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D-Link DIR-880L: Performance, Value & Verdict

Gordon Kelly

By Gordon Kelly

Reviewed:

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  • Editors choice
D-Link DIR-880L Wireless AC1900

Summary

Our Score:

10

D-Link DIR-880L – Performance

DIR-880L ACD-Link is clearly looking to make a big impression with the DIR-880L, so how does it perform? Quite simply, it blew us away.

At our test distances of two metres and 10 metres line of sight and 15 metres behind two solid walls the 880L produced barnstorming 802.11ac speeds of 79.6MBps (636.8Mbps), 75.4MBps (603.2Mbps) and 44.9MBps (359.2Mbps). This places it within a margin of error of the Linksys WRT AC1900, the fastest router we have ever tested and a special edition £250 model.

Consequently the 880L also passes mainstream rivals, the Asus RT-AC68U, Netgear R7000 Nighthawk, TRENDnet TEW-818DRU and even the Linksys EA6900 which has long been our model of choice.

DIR-880L 5GHzBut this was just the start. Switching to 802.11n 5GHz the 880L hit an electrifying 56.4MBps (451.2Mbps), 46.4MBps (371.2Mbps) and 23.6MBps (188.8Mbps) at our three test distances. While the WRT AC1900 retains a lead at 15 metres (29.5MBps) the 880L's 2m and 10m results are 30 per cent and 15 per cent faster than anything we have previously seen.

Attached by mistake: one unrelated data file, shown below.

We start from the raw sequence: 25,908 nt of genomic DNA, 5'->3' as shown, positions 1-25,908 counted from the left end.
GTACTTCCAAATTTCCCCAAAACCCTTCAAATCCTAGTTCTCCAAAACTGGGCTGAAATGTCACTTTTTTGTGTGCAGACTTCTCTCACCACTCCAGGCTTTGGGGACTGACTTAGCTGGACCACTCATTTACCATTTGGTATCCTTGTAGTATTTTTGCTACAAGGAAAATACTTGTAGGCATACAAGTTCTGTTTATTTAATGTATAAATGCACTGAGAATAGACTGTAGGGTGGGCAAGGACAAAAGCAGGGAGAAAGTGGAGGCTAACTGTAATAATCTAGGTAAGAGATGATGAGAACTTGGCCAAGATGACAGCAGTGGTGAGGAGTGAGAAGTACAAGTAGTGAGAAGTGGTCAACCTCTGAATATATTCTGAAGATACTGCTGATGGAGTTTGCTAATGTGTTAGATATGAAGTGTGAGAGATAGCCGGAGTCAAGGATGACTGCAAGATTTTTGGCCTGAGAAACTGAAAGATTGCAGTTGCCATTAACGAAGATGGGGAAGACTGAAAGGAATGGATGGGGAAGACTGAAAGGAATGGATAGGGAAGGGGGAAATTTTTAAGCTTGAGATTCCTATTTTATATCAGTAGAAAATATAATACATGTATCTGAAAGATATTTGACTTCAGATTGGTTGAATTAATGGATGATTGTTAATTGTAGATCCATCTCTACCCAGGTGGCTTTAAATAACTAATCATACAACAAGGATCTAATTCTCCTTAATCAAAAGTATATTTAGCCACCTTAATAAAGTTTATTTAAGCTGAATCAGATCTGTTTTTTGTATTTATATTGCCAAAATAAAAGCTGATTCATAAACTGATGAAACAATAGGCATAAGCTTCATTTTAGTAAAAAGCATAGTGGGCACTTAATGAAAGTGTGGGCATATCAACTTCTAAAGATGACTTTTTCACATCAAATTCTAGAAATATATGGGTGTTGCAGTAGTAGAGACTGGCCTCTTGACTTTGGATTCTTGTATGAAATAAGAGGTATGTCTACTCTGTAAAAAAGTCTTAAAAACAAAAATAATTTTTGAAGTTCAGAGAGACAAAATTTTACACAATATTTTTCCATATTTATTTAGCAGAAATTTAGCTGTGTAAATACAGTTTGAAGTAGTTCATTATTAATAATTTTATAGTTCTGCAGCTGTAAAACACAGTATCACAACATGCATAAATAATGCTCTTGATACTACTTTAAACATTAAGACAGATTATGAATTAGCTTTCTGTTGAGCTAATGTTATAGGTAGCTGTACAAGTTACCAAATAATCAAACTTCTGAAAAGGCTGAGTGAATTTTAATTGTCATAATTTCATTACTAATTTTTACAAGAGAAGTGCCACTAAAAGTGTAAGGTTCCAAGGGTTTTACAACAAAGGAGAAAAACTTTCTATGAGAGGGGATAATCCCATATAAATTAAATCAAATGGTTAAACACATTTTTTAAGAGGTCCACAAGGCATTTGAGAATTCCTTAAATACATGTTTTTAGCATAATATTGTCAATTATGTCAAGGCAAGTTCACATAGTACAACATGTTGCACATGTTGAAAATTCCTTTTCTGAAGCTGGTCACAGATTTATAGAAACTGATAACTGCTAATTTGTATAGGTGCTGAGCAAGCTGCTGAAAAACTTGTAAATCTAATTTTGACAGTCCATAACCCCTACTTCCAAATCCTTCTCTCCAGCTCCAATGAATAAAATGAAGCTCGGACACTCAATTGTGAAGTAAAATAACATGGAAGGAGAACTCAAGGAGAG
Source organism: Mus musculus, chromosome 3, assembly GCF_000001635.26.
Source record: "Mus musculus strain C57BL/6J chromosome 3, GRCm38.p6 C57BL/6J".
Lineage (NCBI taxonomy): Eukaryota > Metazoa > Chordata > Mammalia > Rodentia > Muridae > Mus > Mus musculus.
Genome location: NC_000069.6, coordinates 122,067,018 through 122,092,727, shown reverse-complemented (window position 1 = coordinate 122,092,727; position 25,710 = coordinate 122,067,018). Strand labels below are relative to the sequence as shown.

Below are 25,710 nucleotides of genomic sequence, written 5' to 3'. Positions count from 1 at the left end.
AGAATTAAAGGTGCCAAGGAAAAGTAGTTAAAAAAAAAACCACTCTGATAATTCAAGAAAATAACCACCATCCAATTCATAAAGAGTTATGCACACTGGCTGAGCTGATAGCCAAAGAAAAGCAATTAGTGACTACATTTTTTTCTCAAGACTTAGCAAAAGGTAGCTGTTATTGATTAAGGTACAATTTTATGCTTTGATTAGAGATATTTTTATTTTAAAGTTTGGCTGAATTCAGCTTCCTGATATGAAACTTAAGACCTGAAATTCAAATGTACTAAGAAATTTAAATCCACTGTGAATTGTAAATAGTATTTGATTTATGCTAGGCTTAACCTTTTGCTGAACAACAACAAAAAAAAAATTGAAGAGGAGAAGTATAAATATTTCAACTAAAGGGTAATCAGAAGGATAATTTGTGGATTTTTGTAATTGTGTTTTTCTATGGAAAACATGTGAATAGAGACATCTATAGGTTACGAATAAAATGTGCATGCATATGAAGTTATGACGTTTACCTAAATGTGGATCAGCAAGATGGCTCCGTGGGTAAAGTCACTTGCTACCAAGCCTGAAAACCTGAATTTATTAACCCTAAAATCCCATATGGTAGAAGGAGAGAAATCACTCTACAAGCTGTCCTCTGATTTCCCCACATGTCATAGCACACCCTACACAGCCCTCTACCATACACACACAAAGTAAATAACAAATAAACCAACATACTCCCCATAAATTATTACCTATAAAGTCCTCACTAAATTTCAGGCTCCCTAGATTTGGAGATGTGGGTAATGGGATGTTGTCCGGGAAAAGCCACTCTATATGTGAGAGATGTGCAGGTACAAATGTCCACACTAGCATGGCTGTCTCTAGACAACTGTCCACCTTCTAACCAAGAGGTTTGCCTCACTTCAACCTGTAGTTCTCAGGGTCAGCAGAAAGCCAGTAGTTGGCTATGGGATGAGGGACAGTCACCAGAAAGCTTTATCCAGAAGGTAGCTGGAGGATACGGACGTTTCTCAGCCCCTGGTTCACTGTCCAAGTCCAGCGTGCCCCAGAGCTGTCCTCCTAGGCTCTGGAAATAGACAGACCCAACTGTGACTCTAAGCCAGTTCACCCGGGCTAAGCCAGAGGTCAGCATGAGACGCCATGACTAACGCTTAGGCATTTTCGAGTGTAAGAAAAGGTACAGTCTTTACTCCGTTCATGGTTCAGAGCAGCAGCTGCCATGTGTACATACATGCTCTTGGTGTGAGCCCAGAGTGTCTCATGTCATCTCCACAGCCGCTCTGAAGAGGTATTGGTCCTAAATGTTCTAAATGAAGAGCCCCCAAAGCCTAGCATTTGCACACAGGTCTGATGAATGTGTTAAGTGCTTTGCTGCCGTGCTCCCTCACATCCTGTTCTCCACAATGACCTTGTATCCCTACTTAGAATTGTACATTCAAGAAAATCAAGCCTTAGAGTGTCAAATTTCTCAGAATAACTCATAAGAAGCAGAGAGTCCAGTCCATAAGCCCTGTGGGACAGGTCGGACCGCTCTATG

This pattern continued at 802.11n 2.4GHz with the 880L achieving a head turning 23.5MBps (188Mbps), 18MBps (144Mbps) and 12.1MBps (96.8Mbps). This not only demonstrates the major benefits of Turbo QAM, but equates to a 30-50% lead over any Turbo OAM-equipped AC19000 router that we’ve tested.

The 880L then rounds things off with strong USB performance managing 23.6MBps (188.8Mbps) over USB 3.0 and 24.1MBps (192.8Mbps) over USB 2.0. This again highlights the somewhat pointless inclusion of USB 3.0 currently on routers and while the Linksys WRT AC1900 does achieve speeds in excess of 30MBps on both USB 2.0 and USB 3.0, the D-Link is otherwise only fractionally edged out by the Netgear R7000 Nighthawk – itself a breakaway leader nearly 50 per cent faster than other rivals.

Note: graphs for 802.11n 2.4GHz and USB transfer speeds are available in the Photos tab at the top of the review.

Should I buy the D-Link DIR-880L?

This is already an easy question to answer, but why the 880L achieves such a high score from us is its price. D-Link has launched the 880L at £129.50. That’s £40 to £60 less than the AC1900 offerings from Linksys, Asus and Netgear and a whopping £120 less than the Linksys WRT AC1900 – our previous benchmark which the 880L either matches or beats in many tests.

In fact the only AC1900 router in the same price bracket is the TRENDnet TEW-818DRU which comes in at a remarkable £119.99, but its budget price tag leads to significant feature compromises and performance drop-offs at range.

Verdict